Thursday, January 15, 2009

Avoiding becoming like Lot's Wife

The story in the bible describes Sodom and Gomorrah as being so wicked that the Lord needed to wipe the sins from off the earth. Lot was warned of the two cities imminent destruction and was unable to produce even 10 righteous people to save the city of its inevitable fate. He and his family, then, escaped before the destruction arrived. However, Lot's wife, after being warned to not look back, looked back and turned into a pillar of salt.
During a devotional (that is given once a week on-campus) Elder Holland gave a talk entitled Remember Lot's Wife. Elder Holland discussed the important consequences of turning to the world and away from the Lord.
He also shared a very sweet story about he and his wife during their college years at BYU.
I don't want to share the story, as you can follow the above link to listen to it yourself (which I highly recommend), but I would like to share my insights. During times of great stress I catch myself wondering the dreaded question: what if? What if... I had finished my degree earlier...Taken a semester off...Chose to go part-time rather than full-time... and the list goes on an on. Most of my questions regard my decisions about schooling, money, and how I have spent my time.
What I derived from Elder Holland's talk was the absolute necessity of not giving up when it seems too hard to continue. Despite my difficulties in allotting enough time for homework, housework, baby, and husband, I cannot alter the chosen path. I have worked far too hard and put in too much money to give up my desires to finish school. Even if all the odds are against me doing even remotely well, with God on my side I tend to defeat all those odds. It helps that I choose to spend a significant portion of my time on homework and attending class.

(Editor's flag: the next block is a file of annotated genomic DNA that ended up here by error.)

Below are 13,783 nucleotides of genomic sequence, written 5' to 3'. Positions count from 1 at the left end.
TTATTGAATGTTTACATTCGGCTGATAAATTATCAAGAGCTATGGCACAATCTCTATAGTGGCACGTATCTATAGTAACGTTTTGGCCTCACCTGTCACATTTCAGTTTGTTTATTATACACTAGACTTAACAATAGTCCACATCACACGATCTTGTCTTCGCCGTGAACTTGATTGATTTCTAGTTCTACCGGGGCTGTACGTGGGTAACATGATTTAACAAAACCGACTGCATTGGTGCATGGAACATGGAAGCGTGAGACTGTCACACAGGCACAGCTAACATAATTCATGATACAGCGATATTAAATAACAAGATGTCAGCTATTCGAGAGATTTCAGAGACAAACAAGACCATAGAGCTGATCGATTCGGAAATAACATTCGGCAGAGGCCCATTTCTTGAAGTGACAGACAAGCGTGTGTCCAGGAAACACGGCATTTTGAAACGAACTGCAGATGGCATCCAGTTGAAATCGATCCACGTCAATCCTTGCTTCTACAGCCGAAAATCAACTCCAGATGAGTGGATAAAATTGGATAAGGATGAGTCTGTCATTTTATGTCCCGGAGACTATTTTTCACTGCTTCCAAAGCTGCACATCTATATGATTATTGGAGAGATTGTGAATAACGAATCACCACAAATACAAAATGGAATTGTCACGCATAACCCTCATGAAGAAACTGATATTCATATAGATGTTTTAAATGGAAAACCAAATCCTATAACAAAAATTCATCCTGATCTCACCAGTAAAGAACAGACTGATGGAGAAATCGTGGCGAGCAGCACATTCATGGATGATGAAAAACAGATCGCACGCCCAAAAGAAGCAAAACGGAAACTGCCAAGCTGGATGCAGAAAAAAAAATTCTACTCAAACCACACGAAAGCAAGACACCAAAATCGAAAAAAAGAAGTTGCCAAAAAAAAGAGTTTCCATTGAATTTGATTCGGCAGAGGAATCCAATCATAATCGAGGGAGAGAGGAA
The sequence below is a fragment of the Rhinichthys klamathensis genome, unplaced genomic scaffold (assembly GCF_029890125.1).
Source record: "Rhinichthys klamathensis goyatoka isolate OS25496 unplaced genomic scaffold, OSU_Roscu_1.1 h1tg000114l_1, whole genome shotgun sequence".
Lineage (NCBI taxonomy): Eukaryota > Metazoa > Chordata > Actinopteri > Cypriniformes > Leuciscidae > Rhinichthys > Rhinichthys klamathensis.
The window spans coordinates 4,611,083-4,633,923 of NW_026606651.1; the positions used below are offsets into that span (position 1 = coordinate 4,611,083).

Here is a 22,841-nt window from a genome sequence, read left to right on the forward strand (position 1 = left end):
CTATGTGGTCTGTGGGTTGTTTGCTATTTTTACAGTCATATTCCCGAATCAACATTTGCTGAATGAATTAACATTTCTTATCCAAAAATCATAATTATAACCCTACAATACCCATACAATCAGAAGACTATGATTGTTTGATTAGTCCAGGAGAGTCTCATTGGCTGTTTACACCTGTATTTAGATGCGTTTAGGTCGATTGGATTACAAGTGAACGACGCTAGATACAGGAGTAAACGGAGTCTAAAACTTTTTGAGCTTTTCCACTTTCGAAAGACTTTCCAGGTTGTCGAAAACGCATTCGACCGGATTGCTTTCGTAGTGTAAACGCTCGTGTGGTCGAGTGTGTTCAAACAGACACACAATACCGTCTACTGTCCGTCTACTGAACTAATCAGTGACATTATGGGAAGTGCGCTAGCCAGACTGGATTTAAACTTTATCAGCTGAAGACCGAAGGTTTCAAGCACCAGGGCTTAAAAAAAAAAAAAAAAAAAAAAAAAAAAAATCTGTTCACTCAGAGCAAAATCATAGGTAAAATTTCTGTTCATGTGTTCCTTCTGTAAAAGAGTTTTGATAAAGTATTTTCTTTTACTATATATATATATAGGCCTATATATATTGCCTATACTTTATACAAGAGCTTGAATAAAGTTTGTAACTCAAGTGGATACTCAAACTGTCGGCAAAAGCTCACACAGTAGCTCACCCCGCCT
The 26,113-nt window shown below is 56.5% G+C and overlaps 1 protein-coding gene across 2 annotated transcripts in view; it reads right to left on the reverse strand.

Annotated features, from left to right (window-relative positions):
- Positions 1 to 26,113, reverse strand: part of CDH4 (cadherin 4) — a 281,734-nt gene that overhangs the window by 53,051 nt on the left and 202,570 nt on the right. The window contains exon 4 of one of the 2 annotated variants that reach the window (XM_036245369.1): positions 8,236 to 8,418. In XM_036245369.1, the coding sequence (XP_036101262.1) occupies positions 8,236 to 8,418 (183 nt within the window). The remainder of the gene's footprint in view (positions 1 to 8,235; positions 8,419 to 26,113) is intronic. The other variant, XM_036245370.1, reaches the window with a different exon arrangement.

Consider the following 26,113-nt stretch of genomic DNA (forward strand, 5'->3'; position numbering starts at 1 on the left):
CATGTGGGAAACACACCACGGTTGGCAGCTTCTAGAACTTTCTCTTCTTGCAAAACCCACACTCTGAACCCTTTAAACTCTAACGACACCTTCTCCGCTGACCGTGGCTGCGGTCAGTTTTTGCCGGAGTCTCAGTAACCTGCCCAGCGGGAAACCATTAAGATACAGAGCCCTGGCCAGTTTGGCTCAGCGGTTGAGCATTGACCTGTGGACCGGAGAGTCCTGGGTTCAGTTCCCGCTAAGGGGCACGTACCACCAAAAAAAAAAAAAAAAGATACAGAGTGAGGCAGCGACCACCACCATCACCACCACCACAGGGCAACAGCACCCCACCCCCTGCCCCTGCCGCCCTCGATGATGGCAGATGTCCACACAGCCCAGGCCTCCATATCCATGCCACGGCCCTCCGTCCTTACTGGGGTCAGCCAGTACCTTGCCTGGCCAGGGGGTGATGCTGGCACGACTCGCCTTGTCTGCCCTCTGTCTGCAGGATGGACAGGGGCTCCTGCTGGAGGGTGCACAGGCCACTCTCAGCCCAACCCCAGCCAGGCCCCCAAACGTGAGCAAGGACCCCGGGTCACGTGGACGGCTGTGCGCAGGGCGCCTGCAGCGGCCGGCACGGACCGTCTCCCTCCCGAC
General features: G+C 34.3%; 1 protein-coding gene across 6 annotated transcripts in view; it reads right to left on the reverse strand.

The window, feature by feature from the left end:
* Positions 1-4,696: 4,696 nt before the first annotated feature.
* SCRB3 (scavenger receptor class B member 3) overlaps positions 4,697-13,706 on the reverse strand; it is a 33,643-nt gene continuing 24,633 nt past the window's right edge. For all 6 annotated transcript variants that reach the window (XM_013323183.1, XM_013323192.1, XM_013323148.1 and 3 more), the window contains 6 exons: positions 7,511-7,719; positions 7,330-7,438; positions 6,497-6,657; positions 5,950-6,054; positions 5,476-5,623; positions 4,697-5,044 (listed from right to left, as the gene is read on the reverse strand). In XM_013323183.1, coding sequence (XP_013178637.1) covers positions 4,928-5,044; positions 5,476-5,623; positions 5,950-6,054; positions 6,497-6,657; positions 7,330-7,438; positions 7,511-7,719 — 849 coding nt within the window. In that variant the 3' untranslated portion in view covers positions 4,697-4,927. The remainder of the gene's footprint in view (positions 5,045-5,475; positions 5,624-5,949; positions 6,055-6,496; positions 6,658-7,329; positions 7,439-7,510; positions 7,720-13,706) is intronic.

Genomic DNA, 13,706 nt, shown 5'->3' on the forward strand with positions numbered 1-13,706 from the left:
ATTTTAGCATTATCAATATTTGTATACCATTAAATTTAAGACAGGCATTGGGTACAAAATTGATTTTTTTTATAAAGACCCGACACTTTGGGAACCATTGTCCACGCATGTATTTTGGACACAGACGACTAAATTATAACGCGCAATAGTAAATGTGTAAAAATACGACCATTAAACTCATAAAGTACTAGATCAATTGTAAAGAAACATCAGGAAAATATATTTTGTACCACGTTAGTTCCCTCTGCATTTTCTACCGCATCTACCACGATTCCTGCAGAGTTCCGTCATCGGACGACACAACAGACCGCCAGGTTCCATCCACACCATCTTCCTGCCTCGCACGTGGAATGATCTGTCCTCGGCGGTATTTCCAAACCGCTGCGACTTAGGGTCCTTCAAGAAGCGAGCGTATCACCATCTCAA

All the what if questions can be dangerous if I allow them to influence my decisions in the present. What can I do? Ignore them. Look at my entries regarding the comforting answers I have received. Look at my beautiful daughter and remind myself that it is all worth it in the end.
I also felt the importance on not keeping a summer house in Babylon. I need to focus my attention on creating Zion within my home through my personal traditions (regular scripture study and prayer). I also need to incorporate service into my life as this will aide me in thinking outside of my little "box".
I felt both inspired and filled with hope about this semester and those forthcoming. I also realized (again) that when I allow doubt to creep in, faith has stepped out. Thus, I need to be more willing to devote myself to faith than harbor detrimental doubt.
Like the little train I keep repeating to myself that I think I can, I know I can. Of course, with the Lord on my side-nothing is impossible.

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